One thing that makes Word stand out is its simplicity. The ability to just open a tab and start writing like you would in a book is impressive. It needs no training. But this ease of use is often overlooked by the professional text-editing market. When it comes to more complex tasks (e.g. handling data, tables and equations), users tend to drift towards other programs. They don’t always realize how versatile MS Word is.
From 2007 to 2016, Microsoft made Word appreciably more productive and easier to use with every update. New features were constantly added. In some cases, features that people thought to be new were there before. They just hadn’t noticed them. What Office has tried to do is bring important features as near to the surface as possible. To make sure you get the most out of Word and don’t ditch it without good reason, let’s look at some of its best features.
Whatever industry you work in, you can set Word preferences to reflect the output you need. For example, you can add exceptions to the dictionary so they don’t show as typos every time you write them. You can alter the Quick Access Toolbar (QAT) so it displays the commands you feel are most handy. That way, you don’t have to dig around for the tools you need (e.g. quick print, email, draw table).
The good thing about customization is that you can turn it off and on. When you need to write a creative text, for instance, you can switch off auto-correct to allow a bit more artistic license. For formal writing, you can make it stricter again.
This feature appeared with Office 2010 and has become even better in later versions. It allows multiple people to work on the same document simultaneously. Coworkers can make edits or create new sections that appear on other users’ screens in real time. The changes made to the document can be seen using the ‘Review Changes’ option. Editors can highlight areas with a colored pen or leave notes for other team members.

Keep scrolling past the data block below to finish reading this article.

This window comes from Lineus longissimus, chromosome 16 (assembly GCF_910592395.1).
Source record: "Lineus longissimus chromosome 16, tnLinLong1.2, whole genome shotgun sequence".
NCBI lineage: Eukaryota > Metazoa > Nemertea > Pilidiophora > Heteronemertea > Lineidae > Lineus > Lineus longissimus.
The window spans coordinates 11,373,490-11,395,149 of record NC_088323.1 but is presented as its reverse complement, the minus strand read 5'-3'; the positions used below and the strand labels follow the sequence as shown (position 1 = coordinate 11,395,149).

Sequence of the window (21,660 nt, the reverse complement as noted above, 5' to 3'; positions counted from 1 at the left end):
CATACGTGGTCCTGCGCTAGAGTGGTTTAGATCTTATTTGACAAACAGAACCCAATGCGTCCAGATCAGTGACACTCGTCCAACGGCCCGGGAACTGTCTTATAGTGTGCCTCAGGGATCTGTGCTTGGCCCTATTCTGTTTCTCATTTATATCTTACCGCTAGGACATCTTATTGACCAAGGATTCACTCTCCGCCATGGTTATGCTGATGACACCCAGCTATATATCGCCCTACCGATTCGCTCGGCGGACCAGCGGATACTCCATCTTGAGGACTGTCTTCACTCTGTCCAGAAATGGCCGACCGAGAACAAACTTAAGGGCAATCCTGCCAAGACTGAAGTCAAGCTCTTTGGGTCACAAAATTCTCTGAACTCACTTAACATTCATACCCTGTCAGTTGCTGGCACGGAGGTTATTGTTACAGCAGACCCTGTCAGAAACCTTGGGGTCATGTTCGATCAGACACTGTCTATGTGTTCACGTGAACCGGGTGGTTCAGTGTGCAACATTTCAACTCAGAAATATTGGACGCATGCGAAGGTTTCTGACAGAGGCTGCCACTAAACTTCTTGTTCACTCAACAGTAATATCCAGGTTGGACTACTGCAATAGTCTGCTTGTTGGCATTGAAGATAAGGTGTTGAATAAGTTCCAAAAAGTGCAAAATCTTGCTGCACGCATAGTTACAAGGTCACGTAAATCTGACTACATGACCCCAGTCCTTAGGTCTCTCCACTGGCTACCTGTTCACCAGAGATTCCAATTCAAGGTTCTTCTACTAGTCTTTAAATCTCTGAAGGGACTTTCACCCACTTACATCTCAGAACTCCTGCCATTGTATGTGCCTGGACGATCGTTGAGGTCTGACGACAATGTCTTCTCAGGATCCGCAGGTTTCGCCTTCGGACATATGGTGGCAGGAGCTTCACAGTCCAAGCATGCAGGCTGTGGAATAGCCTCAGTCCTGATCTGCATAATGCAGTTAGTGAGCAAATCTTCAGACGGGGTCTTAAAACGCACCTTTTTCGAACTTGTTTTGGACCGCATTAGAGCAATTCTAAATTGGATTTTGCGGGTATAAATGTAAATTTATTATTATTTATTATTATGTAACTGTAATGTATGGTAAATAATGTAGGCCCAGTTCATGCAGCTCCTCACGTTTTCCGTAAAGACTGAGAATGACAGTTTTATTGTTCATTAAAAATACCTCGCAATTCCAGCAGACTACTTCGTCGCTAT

The co-authoring feature appeals to many professionals as a time-saving function. It helps teams to meet deadlines. It may seem needless when creating short documents but becomes invaluable when it comes to long-term reports and projects. Coauthoring lets you collaborate with anyone, either from inside or outside your organization.
3. Distraction-Free Reading and Editing
The working area of Microsoft Word is customizable. You can create a clean, uncluttered writing environment by collapsing the ribbon. If you want, you can make the whole screen a writing area by switching to “Web Layout”. The view becomes even cleaner in “Read Mode”, with an extra option to hide the reading toolbar if wanted.
4. Spelling and Grammar Check
MS Word will check for spelling or grammar errors even while you write if you so wish. You can fine-tune settings to pick up certain grammatical mistakes and ignore others. Of course, spelling mistakes are corrected according to the text language that you’ve set. If, for example, you switch between American and UK English, spelling and grammar corrections will also change. The only proviso is that you first need to download the relevant language dictionaries.